A modest proposal for postgraduate education

I just came across a fascinating passage from a lecture given by Carl Rogers, founder of person centered therapy, about the personal and intellectual biography which led him to his life’s work. In it he describes an experience as a graduate student at a seminary which had a profound impact on the direction of his life, as well as that of others:

Knowing universities and graduate schools as I do know – knowing their rules and their rigidities – I am truly astonished at one very significant experience at Union. A group of us felt that ideas were being fed to us, whereas we wished primarily to explore our own questions and doubts, and find out where they led. We petitioned the administration that we be allowed to setup a seminar for credit, a seminar with no instructor, where the curriculum would be composed of our own questions. The seminary was understandably perplexed by this, but they granted our petition! The only restriction was that in the interests of the institution a young instructor was to sit in on the seminar, but would take no part in it unless we wished him to be active.

I suppose it is unnecessary to add that this seminar was deeply satisfying and clarifying. I feel that it moved me a long way towards a philosophy of life which was my own. The majority of the members of that group, in thinking their way through the questions they had raised, thought themselves right out of religious work. I was one. I felt that questions as to the meaning of life, and the possibility of the constructive improvement of life for individuals, would probably always interest me, but I could not work in a field where I would be required to believe to believe in some specified religious doctrine. My beliefs had already changed tremendously, and might continue to change. It seemed to me that it would be a horrible thing to have to profess a set of beliefs, in order to remain in one’s profession. I wanted to find a field in which I could be sure my freedom of thought would not be limited.

Carl R. Rogers – On Becoming A Person: A therapist’s view of Psychotherapy – page 8

So, I wish to suggest, could this ever be a standard part of postgraduate education? Is it feasible to have such a seminar credited as part of a postgraduate qualification, given the need for modularity and standardised assessment in the present system of Higher Education? Even if it isn’t, should we be doing this anyway? Perhaps entry to the seminar could be conditional on high performance in more traditionally designed modules? I would have loved this as an MA student (and indeed still would in the final year of my PhD) and, thinking back on my masters experiences in two departments, I could imagine a number of academics – who clearly really enjoyed postgraduate teaching when, perhaps, they enjoyed undergraduate teaching less – also enjoying it and being incredibly effective hands-off facilitators.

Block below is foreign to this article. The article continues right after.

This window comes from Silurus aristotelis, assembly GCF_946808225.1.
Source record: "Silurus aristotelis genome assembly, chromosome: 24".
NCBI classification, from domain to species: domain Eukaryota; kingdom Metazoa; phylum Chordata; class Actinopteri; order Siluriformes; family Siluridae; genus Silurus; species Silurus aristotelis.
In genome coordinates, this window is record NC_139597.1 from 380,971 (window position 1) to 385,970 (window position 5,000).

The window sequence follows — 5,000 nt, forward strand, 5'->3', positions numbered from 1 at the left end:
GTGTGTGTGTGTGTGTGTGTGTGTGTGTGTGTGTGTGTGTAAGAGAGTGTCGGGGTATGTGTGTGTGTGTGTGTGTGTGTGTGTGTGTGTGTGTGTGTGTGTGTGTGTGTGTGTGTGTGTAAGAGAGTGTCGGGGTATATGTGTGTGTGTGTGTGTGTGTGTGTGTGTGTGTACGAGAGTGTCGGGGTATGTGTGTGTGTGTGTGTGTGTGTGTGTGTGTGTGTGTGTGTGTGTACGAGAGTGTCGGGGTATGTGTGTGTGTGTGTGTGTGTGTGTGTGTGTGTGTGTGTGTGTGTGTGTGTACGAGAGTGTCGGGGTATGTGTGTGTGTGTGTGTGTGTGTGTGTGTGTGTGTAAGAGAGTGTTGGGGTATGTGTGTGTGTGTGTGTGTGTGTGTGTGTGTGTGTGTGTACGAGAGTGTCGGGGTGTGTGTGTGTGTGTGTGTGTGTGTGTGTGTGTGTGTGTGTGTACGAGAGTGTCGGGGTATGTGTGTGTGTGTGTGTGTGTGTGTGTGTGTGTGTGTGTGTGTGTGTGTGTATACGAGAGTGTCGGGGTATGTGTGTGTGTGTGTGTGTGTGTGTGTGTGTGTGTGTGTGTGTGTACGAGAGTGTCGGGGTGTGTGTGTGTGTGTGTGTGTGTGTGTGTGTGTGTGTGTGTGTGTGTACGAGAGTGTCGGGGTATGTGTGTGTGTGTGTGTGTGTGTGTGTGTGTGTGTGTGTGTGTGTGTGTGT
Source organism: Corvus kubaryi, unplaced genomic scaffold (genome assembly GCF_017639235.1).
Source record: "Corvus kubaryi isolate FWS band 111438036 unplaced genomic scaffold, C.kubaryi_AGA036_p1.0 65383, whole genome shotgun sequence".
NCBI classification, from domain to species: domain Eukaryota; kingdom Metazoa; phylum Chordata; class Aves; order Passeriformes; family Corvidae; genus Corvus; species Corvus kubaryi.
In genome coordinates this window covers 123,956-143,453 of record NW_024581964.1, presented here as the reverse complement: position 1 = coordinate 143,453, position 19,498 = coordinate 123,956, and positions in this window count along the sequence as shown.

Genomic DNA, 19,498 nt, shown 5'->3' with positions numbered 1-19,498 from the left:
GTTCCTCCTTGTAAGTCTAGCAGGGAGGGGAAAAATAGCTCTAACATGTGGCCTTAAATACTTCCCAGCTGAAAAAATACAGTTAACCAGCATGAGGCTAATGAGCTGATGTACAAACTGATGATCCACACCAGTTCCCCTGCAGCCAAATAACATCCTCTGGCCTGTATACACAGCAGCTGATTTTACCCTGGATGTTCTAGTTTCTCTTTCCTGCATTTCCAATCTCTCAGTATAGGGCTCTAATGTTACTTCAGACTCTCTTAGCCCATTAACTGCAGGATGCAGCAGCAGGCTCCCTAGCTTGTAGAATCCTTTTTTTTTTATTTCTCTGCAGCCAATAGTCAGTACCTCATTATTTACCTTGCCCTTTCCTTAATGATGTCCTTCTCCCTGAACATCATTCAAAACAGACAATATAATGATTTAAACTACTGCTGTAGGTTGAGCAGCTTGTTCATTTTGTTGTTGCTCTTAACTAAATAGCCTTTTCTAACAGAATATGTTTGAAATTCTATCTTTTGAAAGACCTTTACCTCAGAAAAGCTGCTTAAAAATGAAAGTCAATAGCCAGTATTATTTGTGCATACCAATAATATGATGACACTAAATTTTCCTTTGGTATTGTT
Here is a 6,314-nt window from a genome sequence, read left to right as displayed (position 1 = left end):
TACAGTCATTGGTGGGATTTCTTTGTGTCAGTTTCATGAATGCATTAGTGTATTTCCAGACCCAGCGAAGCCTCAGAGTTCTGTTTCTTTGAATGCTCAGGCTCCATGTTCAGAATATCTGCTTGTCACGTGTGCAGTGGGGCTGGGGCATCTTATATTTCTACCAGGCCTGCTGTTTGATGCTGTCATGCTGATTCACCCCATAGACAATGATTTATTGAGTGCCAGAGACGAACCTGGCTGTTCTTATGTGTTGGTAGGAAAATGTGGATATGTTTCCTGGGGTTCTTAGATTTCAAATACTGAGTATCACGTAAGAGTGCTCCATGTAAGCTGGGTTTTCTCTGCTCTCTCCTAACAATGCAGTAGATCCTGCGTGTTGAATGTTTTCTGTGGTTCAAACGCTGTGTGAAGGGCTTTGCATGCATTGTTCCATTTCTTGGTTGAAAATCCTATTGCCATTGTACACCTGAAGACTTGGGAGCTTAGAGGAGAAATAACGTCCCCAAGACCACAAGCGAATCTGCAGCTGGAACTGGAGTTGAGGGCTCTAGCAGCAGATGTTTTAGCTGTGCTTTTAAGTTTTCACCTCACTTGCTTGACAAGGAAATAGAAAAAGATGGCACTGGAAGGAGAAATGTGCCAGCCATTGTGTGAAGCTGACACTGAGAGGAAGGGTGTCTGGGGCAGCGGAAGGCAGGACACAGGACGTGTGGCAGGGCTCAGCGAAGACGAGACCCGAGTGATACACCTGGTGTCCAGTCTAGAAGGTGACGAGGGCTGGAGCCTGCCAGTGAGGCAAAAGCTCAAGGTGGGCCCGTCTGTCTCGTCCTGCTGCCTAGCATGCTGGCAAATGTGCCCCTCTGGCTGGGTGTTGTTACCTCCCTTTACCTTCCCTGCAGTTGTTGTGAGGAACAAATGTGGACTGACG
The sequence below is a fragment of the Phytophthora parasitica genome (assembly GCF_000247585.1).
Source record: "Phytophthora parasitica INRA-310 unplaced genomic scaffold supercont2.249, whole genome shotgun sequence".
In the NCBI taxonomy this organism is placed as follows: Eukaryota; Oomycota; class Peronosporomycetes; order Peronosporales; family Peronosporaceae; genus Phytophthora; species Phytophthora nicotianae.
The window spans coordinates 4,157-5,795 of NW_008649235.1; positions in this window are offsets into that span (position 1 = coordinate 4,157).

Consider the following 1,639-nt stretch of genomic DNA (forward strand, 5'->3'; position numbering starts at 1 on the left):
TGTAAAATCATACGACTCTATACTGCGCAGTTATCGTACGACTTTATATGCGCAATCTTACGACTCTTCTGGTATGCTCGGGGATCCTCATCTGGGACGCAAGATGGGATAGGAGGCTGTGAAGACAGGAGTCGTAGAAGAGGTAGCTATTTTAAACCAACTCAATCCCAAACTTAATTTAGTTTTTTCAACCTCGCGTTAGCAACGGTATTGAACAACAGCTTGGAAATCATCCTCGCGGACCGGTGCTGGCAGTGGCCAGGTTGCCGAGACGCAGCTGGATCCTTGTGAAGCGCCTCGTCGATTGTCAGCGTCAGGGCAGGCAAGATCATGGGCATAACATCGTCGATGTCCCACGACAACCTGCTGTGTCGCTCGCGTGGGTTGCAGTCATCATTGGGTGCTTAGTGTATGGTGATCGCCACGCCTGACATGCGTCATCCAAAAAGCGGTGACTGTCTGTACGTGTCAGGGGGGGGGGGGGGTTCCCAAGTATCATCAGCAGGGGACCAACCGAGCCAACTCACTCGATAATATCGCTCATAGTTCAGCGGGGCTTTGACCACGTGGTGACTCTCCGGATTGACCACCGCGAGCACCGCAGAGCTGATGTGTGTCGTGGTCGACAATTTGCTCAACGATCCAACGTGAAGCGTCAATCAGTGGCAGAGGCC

I’m intrigued to see if others are as inspired by the passage above as I am – perhaps in part it’s because I’m fascinated by Rogers and only just found out about this aspect of his early history – so would appreciate any comments either on the blog or on Twitter. Likewise, does anyone have any ideas about how to make this happen? As I approach what will (hopefully) be my last two academics terms as a postgraduate student, I’m seriously considering approaching my department to see if there’s any way to arrange something like this for MA students and PhD students in the summer term. All input appreciated.


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  1. When I was in grad school, these seminars were called “Happy Hour.”

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